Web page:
Will a polarizer make up for uncoated folder lenses?

Discussion in 'Medium Format Cameras and Accessories' started by athanasius80, Dec 24, 2008.

  1. athanasius80

    athanasius80 Member

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    Hey guys,
    I was out shooting recently with some of my 1930s folding Kodaks and realize that at times I've still got lens flare even with a K2 filter and a lens shade. Would using a polarizer filter reduce lens flare when I'm shooting towards the light source?
    Thanks,
    Chris
     
  2. Poisson Du Jour

    Poisson Du Jour Member

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    A 1930s folder probably doesn't have a coated lens, which is where flare and low contrast comes in, even with a K2 filter. I imagine the lens is very small? Try a multi-coated filter. I doubt a POL would reduce anything if you are poking the lens toward the light source. A POL cuts out spectrals, saturates colours (needs considered care with, for example, Velvia) and can flatten the light (requiring an +exposure to lift the image). I get flare in strong sidelight when using the best filters on the planet — only very slight and not enough to botch an image. The price of many filters relates closely to their quality, with B+W among the priciest, followed by HOYA (made by Tokina).
     
  3. athanasius80

    athanasius80 Member

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    Oh yeah, sorry. Uncoated lens too. Any more recs. on overcoming an uncoated lens?
     
  4. Q.G.

    Q.G. Inactive

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    There is absolutely no way you can 'make up' for glass surfaces reflecting light.

    Adding more surfaces, each reflecting light as well (even when coated - reflections are merely reduced. Polarizers usually are not coated, by the way) will make matters worse.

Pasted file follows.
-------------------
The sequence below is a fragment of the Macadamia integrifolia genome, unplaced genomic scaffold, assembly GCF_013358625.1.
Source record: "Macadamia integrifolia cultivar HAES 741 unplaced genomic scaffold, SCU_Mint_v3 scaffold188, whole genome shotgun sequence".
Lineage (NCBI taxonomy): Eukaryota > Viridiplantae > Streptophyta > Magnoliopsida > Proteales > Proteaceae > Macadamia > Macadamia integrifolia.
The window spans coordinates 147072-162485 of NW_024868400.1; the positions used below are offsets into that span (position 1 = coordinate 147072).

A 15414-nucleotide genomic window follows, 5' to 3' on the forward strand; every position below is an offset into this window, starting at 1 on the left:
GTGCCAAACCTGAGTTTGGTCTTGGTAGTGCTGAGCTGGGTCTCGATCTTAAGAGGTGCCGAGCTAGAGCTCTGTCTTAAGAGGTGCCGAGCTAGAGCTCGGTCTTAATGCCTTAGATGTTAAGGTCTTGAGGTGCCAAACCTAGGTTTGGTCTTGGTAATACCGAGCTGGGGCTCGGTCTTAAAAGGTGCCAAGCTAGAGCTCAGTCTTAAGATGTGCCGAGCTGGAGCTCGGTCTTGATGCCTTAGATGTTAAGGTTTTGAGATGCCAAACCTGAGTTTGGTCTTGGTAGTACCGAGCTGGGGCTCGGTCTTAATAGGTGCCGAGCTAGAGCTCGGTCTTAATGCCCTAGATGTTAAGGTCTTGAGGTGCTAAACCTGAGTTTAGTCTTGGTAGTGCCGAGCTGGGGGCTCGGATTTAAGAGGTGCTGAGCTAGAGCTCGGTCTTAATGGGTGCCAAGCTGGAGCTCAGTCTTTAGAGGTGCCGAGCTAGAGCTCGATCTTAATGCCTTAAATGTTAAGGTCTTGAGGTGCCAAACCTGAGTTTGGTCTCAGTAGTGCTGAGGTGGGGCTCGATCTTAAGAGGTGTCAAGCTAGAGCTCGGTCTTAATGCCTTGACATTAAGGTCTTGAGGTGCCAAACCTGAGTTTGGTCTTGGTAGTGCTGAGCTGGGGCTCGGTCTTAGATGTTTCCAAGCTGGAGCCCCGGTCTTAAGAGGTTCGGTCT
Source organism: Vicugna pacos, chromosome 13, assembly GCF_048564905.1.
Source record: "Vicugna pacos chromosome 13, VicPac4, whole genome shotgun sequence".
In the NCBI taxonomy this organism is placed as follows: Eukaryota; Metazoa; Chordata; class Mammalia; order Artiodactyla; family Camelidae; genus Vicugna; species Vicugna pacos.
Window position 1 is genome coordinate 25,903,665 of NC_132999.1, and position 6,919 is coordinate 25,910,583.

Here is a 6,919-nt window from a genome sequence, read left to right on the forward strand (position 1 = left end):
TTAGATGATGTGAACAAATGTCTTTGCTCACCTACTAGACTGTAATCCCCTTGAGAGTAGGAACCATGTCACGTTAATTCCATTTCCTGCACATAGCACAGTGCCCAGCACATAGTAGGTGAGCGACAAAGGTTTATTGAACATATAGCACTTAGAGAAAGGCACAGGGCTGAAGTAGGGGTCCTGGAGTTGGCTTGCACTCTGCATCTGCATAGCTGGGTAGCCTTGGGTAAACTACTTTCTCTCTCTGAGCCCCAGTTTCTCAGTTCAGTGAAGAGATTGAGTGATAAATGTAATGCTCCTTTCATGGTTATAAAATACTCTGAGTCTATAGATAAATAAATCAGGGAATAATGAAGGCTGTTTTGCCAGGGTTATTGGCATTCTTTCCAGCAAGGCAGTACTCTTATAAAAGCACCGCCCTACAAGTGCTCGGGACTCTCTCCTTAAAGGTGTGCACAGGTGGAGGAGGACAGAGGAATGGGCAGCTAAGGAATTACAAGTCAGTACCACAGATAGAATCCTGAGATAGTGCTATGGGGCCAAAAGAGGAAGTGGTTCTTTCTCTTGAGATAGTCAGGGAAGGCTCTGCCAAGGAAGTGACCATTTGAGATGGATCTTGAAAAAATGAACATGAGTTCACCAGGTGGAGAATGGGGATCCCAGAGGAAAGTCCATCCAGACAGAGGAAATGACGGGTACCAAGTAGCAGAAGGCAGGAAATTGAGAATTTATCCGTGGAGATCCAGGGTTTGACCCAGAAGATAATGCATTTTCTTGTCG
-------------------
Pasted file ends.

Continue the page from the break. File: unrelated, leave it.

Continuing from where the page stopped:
It cannot, and thus will not, change how light bounces off surfaces that it reaches after passing through the extra surfaces.
    Though each filter only adds two extra reflecting surfaces, the number of reflections is increased by a much larger number. (Light will bounce back and forth between all surfaces it encounters).

    The only things that can reduce the amount of light that is reflected by glass surfaces are to reduce (! not increase) the number of them, and to give them an anti-reflection coating. Each and everyone of them.

    What you could do is use a proper lens hood. Difficult though on an antique folder.
     
  5. Nitai108

    Nitai108 Member

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    I think a lens hood is your better chance to eliminate the flare, or you could ask a specialized lab to coat your lens, but I don't think it's worth it. I doubt you'll find a lens hood, but they are pretty easy to make, just make shure they are black.
     
  6. bsdunek

    bsdunek Subscriber

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    Try this site: http://www.lenshoods.co.uk/
    You can make your own! I always use a hood, both to reduce flare and to protect the lens from knocks.
     
  7. edtbjon

    edtbjon Member

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    Maybe not so much for the OP, but that site is simply brilliant!
    BTW, there is a page where you can custom design your own lens hood, so Chris can design his own lenshood simply by adding a few numbers to a form. (Even more brilliant.)

    //Björn
     
  8. Xmas

    Xmas Member

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    Kodak used to make hoods for old kodak folders, dusty old camera shops frequently have cardboard boxes with everything for 50p or 1£...

    Search and yea will find.

    Some were holders for series filters.

    Noel
    P.S. the OP does say a hood was being used, have lens cleaned internally?
     
  9. Windscale

    Windscale Member

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    A good lens hood is the best you can do. You can try to make one which is LONGEST and NARROWEST but without causing vignetting to push onto your lens. Uncoated lenses can be fun to use as they can reproduce amazing shadow details much better than modern multi-coated ones. But shooting directly into the sun is just not on.
     
  10. BrianShaw

    BrianShaw Member

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    This is one of the reasons why "back in the good old days" the reccomendation was to always have the sun at your back when you press the shutter.
     
  11. Poisson Du Jour

    Poisson Du Jour Member

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    I disagree, based on knowledge. Both HOYA and B+W POLs are coated, with HOYA's top shelf models with 6 coatings and B+Ws to a similar degree. Mind you, either for medium format can be extremely expensive, but for a 1930s folder probably not; how big is that lens??
     
    Last edited by a moderator: Dec 24, 2008